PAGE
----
Then, around evening time, he fell from his perch, and as my Beloved sat nearby, he died. After he fell, he lifted his head a few times, stretched his wings in his death-throes, and then quietly folded himself up small and passed out of his body.

We cried together and buried him in the garden. We had considered letting him return to the earth on his own, but on the off-chance that he had been poisoned or ill rather than possibly old, we didn't want to take the chance that a local animal would consume his carcass.

His body, though looking much smaller in death, was sleek and beautiful. He had left us many of these magnificent feathers in his annual molts, but seeing them in place, how they interlaced and overlaid one another, and finally getting to look at his talons up close was sad and amazing.

Next morning, Yi and Farley showed up as usual. It was odd that they hadn't been with him here during the two days of his illness -- although perhaps that's not odd for crows -- but we were glad to see them (both have always been far less engaged with us than Jacob was, but they still seem to know where to get a good breakfast).

The other thing that we thought odd was that Jacob seemed to come here deliberately to let us know he was departing. We struggled somewhat with whether he was asking for help, or just letting us know, but we both came to the conclusion that it was best to let the wild thing be wild.

I'm glad that I knew him. I'm honored that he came so close.

I loved a crow. He's not a crow anymore.

Posted byPortlyDyke at 10:34 PM  


Anonymous said... September 13, 2008 at 6:43 AM  

What a sweet story, and what a sad ending. I am glad you got to experience something so rare and wonderful as to have a crow as a friend, and I am sorry for your loss of that friend.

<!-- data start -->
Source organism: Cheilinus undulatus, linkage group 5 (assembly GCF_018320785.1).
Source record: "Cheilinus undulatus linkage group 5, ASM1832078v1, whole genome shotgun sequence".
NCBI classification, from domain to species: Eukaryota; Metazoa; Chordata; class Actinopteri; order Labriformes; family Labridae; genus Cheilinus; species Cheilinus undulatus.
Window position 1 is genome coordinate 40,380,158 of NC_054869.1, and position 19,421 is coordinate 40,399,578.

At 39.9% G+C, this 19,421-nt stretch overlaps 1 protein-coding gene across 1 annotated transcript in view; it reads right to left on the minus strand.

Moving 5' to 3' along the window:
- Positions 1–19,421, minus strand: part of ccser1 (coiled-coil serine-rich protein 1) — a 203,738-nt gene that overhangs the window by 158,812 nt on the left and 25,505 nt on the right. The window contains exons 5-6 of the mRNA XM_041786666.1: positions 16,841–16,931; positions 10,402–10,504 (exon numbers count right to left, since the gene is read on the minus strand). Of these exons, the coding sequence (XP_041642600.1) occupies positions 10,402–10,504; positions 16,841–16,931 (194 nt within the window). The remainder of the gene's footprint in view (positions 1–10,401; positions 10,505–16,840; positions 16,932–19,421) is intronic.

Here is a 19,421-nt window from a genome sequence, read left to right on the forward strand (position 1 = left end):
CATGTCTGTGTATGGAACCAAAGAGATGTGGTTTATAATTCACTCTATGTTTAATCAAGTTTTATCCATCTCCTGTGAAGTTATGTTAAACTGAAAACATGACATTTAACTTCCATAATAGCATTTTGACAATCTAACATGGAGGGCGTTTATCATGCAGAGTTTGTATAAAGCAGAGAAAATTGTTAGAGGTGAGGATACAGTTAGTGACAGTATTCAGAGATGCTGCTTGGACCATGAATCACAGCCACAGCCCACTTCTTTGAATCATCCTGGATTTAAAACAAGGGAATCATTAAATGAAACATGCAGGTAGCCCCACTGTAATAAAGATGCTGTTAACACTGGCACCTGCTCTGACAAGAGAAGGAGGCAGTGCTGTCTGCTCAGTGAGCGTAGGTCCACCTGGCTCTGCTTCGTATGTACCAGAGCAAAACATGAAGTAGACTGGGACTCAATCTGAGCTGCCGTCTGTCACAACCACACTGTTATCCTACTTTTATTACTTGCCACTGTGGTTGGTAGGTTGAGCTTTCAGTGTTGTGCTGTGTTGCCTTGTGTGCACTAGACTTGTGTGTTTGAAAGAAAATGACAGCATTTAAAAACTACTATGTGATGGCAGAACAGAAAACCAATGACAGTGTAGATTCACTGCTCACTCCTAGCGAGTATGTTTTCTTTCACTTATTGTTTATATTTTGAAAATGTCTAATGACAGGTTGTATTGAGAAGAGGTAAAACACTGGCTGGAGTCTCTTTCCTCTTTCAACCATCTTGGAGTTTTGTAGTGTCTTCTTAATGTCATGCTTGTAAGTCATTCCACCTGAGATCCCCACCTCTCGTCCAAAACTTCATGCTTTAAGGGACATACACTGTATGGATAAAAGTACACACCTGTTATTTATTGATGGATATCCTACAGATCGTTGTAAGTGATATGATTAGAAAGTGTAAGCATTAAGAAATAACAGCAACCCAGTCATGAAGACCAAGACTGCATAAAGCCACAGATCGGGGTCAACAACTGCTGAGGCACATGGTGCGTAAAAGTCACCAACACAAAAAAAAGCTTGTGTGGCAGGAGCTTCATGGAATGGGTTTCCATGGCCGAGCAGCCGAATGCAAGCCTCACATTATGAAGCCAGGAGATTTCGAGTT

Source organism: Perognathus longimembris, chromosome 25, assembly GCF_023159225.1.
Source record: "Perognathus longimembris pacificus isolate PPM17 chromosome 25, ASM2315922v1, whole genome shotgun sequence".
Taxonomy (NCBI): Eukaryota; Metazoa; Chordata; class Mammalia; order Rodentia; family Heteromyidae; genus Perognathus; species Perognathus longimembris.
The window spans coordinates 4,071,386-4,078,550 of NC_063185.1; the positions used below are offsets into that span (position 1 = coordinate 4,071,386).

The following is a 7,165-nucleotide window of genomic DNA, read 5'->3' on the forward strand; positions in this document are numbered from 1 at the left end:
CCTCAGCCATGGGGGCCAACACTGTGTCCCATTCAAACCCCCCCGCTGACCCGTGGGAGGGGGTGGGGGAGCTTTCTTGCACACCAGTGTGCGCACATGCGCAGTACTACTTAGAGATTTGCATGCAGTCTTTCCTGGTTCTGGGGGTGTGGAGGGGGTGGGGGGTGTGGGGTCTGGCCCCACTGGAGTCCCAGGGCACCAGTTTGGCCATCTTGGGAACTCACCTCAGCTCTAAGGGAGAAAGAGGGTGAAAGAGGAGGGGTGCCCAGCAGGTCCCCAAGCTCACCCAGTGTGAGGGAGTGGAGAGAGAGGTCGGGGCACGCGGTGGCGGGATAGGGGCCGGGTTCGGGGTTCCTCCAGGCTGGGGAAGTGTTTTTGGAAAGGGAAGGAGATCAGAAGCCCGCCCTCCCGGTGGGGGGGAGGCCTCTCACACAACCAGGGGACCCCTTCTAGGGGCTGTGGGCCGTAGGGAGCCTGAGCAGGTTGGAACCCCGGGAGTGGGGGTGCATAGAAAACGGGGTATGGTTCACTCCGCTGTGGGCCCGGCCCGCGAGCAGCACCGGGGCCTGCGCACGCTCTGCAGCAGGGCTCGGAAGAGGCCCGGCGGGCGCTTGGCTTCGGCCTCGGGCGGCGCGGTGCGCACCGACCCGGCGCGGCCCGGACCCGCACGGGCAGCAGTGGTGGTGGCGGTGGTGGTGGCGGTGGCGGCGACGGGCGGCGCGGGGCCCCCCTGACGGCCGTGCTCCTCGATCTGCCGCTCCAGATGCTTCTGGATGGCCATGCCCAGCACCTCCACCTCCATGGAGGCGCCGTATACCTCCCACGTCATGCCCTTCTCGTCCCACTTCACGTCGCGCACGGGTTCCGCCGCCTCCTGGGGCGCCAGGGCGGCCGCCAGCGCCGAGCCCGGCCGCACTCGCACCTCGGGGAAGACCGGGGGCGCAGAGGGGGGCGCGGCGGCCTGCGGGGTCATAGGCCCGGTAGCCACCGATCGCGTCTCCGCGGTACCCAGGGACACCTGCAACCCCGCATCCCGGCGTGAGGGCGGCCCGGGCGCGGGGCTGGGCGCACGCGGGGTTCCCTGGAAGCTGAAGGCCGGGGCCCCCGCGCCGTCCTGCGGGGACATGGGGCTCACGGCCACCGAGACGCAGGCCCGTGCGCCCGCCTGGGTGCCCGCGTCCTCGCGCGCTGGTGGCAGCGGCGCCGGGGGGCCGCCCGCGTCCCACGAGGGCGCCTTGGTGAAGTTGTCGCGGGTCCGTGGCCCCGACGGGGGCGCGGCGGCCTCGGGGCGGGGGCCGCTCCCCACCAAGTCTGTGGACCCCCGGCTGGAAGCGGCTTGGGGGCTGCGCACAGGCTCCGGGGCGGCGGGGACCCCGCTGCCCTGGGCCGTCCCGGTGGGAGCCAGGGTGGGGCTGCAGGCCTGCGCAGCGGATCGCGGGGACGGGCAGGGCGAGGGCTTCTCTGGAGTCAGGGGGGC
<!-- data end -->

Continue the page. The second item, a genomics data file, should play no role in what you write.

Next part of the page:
ouyangdan said... September 13, 2008 at 1:28 PM  

Sorry for yours and Beloved's loss. It's strange how we make attachments w/ wild creatures. I often argue w/ people who tell me animals have no emotional sense beyond hunger and fear, and stories like your prove my case. Trust. Jacob trusted.

Thank-you for sharing.

I can light a candle to Jacob today.

pidomon said... September 13, 2008 at 6:54 PM  

What a great tale.
I am sorry for your loss but happy for what Jacob brought to you and your Beloved.

tata said... September 14, 2008 at 8:15 PM  

He trusted you and came to you to die. This is a great gift, lovey. Blessings upon you.

Not Hannah said... September 15, 2008 at 5:35 AM  

What a lovely gift you were given. Thank you for sharing it with us.

Anonymous said... September 18, 2008 at 10:03 PM  


Anita said... September 22, 2008 at 10:59 PM  

PD, This is such a lovely story for which I thank you very much. It has a significance for me beyond its beauty because of two very dear friends and an unusual blog entry of theirs in July about crows. I hope you can find time to read it and, perhaps, a bit about their bringing young Henry home.

Since that post, I've read about crows and collected crow images. I treasure the addition of your story to my small file centering on the symbolism of crows in blogs of love.